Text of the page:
General Characteristics Of Crossbreeding Systems

Rotational crossbreeding systems facilitate capture of a sizeable fraction of the approximately 26% increase in weaning weight per cow exposed resulting from hetero-sis.[1] This increase in productivity may be realized with only about a 1% increase in energy consumed by cow-calf pairs.[2] A two-breed rotation system is shown in Fig. 2. All females sired by bulls of breed A are bred to bulls of breed B, and vice versa. This system can be effectively approximated by using bulls of breed A for two or three years, switching to bulls of breed B for two or three years, then back to bulls of breed A, and so on. The rotation systems can also be expanded to include a third or fourth breed, if desired. Breeds used in rotation systems should combine both desirable maternal qualities and desirable growth and carcass characteristics.

Use of a terminal sire breed may increase the amount of retail product produced per cow in the breeding herd by 8%.[1] However, using a terminal sire breed adds an additional level of complexity to rotational crossbreeding systems. A terminal sire system is shown in Fig. 3. The base cow herd is produced as a two-breed rotation. All females less than four years of age (about 50% of the cow herd) are bred in the two-breed rotation, as described above. Breeding young cows to bulls of compatible size should keep calving difficulty at a manageable level. Replacement females all come from this phase of the system. Older cows, with their greater potential for milk production and reduced likelihood of calving difficulty, are bred to a terminal sire breed of bull. All calves sired by the terminal sire breed are sold for ultimate harvest. Terminal sire systems also give commercial producers an opportunity to change sires rapidly, so calves can be quickly changed in response to market demands.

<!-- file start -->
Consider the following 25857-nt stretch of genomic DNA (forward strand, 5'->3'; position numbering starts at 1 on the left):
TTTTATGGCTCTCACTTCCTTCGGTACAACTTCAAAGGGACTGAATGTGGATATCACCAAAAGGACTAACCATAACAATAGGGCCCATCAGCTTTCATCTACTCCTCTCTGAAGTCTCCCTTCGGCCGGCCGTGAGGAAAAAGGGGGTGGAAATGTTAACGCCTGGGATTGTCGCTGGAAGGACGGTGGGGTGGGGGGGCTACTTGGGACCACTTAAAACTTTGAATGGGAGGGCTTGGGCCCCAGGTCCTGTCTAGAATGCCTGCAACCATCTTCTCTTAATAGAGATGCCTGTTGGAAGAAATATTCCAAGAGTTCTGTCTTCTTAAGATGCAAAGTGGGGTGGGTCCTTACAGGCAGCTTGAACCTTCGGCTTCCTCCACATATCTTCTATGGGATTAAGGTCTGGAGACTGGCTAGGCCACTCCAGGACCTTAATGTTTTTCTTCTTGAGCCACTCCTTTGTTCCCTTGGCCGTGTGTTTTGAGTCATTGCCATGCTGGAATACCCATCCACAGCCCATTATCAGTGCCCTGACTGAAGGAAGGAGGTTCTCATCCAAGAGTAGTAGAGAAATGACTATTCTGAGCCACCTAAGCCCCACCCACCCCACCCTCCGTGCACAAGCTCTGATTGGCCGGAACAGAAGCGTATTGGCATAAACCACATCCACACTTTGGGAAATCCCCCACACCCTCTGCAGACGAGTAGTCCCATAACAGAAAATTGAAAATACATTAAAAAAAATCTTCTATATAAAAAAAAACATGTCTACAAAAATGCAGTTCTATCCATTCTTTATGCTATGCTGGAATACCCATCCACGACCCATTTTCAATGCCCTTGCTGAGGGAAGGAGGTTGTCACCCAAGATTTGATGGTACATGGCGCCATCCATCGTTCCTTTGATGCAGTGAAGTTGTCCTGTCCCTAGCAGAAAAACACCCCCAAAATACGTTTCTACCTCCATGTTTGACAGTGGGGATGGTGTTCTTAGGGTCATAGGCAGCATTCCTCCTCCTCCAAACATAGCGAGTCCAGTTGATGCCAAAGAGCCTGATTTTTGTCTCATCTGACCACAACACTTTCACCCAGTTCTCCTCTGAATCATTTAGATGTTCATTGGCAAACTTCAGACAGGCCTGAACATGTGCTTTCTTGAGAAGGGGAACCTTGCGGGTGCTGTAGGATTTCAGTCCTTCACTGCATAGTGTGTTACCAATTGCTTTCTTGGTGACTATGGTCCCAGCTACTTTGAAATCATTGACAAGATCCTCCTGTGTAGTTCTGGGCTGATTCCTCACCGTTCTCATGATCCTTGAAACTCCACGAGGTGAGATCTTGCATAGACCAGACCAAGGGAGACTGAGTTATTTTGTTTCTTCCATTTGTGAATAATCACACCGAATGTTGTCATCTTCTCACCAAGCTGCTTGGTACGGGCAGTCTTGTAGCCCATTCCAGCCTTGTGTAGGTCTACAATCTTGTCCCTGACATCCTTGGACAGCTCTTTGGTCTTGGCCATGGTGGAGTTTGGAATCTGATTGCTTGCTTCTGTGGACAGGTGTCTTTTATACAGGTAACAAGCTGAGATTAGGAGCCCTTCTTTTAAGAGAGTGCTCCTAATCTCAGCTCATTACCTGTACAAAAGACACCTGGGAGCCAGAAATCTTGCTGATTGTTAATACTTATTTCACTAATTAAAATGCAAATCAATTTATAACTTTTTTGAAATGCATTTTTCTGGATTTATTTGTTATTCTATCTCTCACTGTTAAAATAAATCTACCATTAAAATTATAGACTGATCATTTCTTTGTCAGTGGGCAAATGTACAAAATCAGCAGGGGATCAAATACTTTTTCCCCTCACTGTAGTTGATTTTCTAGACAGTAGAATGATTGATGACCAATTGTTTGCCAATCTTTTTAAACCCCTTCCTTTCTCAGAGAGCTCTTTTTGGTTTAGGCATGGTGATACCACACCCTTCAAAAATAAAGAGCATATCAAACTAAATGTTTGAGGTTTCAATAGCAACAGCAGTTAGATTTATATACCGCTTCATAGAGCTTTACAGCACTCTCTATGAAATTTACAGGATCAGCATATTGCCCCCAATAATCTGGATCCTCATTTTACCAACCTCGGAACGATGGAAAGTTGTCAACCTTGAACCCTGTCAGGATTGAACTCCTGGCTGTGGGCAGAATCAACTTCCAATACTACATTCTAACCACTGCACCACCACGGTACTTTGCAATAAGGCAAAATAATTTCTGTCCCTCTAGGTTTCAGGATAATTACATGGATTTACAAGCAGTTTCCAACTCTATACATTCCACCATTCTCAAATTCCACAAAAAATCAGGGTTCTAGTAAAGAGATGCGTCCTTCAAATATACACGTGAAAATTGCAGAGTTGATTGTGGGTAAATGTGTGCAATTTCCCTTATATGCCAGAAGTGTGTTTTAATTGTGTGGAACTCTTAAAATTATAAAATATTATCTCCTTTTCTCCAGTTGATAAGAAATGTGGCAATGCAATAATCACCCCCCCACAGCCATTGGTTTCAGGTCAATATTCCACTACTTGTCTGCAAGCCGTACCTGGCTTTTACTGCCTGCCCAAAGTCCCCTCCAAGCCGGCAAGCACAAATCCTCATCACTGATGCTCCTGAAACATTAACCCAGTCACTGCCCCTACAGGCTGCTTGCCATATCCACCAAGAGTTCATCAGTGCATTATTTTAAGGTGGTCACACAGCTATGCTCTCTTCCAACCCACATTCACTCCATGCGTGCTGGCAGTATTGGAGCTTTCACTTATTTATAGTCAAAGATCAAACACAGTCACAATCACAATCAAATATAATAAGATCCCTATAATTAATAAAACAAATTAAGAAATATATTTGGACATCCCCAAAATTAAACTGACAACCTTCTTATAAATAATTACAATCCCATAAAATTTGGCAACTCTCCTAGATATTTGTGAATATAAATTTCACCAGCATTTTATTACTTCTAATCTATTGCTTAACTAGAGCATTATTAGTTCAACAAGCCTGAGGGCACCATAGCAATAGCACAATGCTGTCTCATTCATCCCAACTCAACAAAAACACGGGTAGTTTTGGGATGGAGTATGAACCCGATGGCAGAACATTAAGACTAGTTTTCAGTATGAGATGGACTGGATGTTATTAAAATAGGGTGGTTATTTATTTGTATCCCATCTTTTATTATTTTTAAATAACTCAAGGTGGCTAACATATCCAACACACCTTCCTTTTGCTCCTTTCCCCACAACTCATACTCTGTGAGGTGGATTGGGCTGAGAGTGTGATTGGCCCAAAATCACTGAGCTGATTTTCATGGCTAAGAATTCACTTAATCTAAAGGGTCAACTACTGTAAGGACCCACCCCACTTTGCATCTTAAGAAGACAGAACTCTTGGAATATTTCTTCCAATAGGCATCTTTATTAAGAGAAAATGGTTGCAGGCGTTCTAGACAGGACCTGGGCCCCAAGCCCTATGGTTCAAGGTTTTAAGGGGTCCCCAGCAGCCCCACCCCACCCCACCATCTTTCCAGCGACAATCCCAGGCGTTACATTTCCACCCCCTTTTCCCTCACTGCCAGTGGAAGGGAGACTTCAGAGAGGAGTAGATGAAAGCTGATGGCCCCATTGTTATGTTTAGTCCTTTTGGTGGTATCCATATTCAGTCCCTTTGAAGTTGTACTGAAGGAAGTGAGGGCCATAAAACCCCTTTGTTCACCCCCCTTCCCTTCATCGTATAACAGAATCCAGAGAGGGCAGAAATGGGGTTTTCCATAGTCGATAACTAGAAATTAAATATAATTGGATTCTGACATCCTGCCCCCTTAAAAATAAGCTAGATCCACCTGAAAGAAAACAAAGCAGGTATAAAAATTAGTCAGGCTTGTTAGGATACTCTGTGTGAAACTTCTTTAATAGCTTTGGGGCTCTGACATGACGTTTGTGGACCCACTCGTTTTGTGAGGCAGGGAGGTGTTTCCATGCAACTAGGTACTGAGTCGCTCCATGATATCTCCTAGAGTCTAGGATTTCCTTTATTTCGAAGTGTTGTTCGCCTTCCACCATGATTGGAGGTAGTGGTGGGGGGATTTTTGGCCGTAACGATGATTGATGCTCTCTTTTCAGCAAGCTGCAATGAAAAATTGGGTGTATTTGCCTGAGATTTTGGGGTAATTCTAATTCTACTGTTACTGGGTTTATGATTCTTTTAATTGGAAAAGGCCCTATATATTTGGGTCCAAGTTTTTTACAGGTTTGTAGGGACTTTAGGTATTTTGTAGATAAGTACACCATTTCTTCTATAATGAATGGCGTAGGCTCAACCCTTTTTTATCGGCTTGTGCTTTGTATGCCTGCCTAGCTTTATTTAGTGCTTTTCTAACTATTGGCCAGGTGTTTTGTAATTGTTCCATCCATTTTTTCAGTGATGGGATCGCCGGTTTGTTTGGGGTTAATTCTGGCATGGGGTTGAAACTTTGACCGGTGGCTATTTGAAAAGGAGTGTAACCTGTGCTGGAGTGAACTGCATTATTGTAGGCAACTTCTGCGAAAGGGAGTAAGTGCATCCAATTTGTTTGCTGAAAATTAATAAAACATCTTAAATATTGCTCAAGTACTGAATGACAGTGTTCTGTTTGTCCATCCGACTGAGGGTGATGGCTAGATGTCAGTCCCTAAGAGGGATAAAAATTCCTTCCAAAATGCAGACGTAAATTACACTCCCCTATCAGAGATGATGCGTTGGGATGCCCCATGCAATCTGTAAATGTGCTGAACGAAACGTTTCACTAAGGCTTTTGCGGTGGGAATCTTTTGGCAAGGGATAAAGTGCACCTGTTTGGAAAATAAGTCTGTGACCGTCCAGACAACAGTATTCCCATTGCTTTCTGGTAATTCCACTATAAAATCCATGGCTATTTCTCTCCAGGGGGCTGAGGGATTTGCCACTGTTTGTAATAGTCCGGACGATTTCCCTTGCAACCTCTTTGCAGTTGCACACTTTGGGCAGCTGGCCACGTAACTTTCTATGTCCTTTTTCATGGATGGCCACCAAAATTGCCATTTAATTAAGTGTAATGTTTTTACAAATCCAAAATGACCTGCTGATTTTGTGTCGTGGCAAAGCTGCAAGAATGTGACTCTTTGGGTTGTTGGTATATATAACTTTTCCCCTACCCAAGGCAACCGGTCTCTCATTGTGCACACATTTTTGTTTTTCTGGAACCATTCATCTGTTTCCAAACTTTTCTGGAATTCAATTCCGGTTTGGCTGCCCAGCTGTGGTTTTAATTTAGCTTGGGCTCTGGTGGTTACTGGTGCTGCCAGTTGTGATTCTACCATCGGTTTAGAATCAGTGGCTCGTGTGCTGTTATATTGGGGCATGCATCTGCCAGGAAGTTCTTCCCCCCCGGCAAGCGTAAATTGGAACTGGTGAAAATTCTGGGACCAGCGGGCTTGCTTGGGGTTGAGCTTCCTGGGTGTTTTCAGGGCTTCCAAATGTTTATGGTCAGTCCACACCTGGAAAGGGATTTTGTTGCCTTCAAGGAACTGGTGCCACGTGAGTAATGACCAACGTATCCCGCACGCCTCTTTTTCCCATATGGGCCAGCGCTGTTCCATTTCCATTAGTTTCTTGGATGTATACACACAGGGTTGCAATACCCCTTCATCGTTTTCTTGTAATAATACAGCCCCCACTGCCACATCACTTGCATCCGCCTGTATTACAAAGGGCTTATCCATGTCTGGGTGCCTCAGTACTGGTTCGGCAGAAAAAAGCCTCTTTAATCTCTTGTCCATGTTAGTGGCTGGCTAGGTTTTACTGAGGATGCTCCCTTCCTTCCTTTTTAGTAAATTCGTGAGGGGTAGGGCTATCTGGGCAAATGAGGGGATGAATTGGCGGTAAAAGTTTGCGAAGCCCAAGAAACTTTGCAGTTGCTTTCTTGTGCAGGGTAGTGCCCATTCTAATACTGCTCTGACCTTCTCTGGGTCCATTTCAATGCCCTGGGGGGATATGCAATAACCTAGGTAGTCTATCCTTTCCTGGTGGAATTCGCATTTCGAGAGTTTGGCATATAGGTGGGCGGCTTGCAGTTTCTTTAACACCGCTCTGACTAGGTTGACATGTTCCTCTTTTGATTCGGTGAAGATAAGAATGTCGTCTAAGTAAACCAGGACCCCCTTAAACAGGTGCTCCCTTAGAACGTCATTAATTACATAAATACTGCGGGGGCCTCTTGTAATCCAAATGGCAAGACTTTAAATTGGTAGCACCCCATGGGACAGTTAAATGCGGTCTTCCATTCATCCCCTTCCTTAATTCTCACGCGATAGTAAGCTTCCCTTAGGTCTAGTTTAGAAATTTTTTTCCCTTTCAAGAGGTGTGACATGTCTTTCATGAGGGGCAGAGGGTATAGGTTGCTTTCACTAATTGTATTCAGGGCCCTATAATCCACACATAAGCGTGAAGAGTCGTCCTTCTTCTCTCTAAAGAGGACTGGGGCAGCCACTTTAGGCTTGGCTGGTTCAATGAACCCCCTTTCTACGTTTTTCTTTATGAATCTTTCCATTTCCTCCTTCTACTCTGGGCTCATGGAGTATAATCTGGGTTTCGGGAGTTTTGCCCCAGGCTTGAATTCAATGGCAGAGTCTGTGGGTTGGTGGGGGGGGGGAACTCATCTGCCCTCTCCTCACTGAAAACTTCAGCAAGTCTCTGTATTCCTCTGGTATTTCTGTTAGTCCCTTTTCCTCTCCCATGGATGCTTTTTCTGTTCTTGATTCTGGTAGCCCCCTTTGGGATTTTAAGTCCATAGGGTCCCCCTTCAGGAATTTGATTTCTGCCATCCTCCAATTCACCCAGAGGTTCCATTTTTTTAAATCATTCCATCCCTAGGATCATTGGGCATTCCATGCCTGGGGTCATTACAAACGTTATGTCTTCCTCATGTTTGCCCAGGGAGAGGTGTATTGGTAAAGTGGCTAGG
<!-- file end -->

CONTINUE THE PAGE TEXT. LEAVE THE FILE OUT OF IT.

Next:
Breeds are used in more specialized roles in a terminal sire system. Therefore, greater attention should be given to maternal qualities in choosing breeds for the rotation part of the system. In choosing the terminal sire breed, more attention should be given to growth rate and carcass composition.

Using composite breeds whose ancestry traces back to several straightbreds is another viable crossbreeding system. Using composites in place of a straightbred provides an opportunity to take some advantage of heterosis, even in very small herds. For very large herds, composites can simplify management relative to rotational crossbreeding systems. Use of composites also facilitates fixing the breed composition, thus holding the influence of each breed constant. Net effects on income can be illustrated comparing generic straightbred, rotation, multi-breed composite, and terminal sire systems (Fig. 1). Heterosis effects are particularly important for cow-calf producers who market their produce at weaning. Use of specialized sire and dam lines appears to be more advantageous when ownership is retained through harvest.

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